Just overheard this outside Joel's room: Intensivist: "Hey Wendy, have you met the parents of this little one? Normally I've had a chance to talk with mom or dad by Wednesday." Nurse: "I met the dad yesterday, but not the mother. I think the dad is working and the mom has a sick kid or something."
There are some things you only learn from experience. This would be gut-wrenching to witness this as a nurse. I'm going to give the benefit of the doubt to this particular child's parents and hope that something serious is keeping them from being at their infant's bedside. I get stories from nurses and RTs...very vague of course, they keep their confidentiality codes, but they sadden me. Just in the 7 weeks that I have been here, I have silently seen it. Kids with no parents. Nurses holding babies. Nurses consoling toddlers who are alone in their rooms. Here's the tear jerker for me....a nurse told me that it's the worst when the kids are left alone and DON'T cry. When they don't get upset, and they don't ask for anything. She said, "It becomes easy to spot a neglected child. They are satisfied being alone."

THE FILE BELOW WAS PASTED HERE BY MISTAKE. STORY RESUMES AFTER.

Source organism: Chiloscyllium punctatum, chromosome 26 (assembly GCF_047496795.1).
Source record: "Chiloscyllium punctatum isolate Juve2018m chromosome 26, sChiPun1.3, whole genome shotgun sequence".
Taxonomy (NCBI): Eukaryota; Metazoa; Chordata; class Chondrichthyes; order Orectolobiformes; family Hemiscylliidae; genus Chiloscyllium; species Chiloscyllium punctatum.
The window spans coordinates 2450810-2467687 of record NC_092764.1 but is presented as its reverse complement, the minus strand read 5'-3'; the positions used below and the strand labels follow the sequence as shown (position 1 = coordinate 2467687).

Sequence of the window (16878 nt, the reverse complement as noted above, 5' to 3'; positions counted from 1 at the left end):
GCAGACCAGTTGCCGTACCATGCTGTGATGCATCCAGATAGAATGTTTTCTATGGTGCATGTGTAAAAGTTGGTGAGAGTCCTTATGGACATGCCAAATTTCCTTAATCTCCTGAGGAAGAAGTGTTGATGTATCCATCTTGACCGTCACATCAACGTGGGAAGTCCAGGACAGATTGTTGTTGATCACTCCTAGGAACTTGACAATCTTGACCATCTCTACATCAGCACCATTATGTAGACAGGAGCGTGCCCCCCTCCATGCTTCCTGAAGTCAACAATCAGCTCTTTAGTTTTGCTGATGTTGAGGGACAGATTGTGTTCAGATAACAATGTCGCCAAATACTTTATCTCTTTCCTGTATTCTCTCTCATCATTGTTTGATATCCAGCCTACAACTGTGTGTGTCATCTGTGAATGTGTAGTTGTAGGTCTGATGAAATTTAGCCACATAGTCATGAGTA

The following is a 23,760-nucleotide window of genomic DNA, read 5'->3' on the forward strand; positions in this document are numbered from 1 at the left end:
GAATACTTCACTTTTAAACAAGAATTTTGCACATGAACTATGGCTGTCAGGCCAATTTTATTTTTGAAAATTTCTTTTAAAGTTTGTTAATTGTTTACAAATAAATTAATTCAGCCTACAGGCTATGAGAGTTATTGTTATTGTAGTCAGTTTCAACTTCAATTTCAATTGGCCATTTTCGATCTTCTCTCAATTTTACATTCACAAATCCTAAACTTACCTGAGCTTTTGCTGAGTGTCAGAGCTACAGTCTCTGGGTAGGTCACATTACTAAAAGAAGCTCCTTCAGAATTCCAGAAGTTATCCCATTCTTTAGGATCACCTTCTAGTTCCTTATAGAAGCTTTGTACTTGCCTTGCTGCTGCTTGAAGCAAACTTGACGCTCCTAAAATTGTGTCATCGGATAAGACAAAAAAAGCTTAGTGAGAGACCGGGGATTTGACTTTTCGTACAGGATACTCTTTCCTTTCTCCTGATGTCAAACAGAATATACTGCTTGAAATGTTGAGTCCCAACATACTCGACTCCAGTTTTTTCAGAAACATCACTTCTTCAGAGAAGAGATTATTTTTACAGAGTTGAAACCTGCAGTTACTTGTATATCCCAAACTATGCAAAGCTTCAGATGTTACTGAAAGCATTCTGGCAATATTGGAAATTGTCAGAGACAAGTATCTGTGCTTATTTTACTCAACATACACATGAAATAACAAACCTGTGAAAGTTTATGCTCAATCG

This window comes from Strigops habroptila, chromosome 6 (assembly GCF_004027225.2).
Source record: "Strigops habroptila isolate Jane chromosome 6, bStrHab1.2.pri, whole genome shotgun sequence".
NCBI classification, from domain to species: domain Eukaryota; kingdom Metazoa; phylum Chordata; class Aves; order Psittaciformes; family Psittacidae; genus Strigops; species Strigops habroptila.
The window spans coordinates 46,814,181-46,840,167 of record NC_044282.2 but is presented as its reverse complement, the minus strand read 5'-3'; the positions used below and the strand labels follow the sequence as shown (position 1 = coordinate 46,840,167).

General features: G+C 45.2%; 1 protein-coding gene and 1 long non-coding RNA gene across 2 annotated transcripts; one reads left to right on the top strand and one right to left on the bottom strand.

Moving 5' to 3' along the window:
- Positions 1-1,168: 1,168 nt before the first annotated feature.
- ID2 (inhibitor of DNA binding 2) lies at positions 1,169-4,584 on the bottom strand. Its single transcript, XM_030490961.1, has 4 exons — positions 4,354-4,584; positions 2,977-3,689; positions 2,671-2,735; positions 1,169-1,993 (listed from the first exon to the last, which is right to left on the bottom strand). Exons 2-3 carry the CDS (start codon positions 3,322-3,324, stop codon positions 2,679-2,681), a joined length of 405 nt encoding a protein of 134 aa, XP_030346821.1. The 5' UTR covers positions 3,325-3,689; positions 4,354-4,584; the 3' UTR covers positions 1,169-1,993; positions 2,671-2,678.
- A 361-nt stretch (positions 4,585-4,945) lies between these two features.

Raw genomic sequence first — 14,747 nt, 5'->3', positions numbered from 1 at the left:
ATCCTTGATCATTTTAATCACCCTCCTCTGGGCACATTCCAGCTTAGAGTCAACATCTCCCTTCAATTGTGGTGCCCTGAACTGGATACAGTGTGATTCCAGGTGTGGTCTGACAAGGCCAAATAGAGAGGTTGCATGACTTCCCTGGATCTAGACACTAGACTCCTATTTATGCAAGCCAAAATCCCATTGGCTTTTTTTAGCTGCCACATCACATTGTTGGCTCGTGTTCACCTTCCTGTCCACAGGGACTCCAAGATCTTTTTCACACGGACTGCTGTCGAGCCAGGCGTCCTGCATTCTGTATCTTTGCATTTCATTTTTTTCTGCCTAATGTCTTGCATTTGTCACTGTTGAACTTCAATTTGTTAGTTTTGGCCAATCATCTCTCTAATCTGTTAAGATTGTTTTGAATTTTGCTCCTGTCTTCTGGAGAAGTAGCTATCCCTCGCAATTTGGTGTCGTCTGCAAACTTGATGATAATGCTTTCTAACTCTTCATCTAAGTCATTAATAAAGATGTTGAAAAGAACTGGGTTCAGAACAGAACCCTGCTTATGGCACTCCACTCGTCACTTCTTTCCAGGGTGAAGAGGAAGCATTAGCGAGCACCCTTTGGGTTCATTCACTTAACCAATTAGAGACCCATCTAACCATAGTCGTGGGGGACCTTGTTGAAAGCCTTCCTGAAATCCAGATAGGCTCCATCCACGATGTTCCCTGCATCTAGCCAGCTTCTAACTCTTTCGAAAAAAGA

An RT told me one day that about half of the kids in here don't have parents that stay with them. About half. Most of the kids I've seen are here for less than a week...trust me, I keep track of the people who are in and out of this place, I'm patiently waiting for our discharge. He said that after 48 hours of no contact or check-ins, they call the parents to give them updates. Can you imagine how scary it would be through a child's eyes: cords, monitors, bells & buzzers, different people coming in and out of your room, the toddler screaming bloody-murder in the neighboring room, and no one to comfort your fears?
It takes a special kind of person to work in a pediatrics unit. Adult patients are self-centered. Children are innocent. Not that anyone deserves to be hurting, but it seems more heartbreaking when they're too little to ask, "why me?" A healthcare worker that sees this on a day-to-day basis, kids in pain...I think they have bigger hearts than the rest of the world. I tip my hat to them. If you see a nurse today, please give them a hug from me.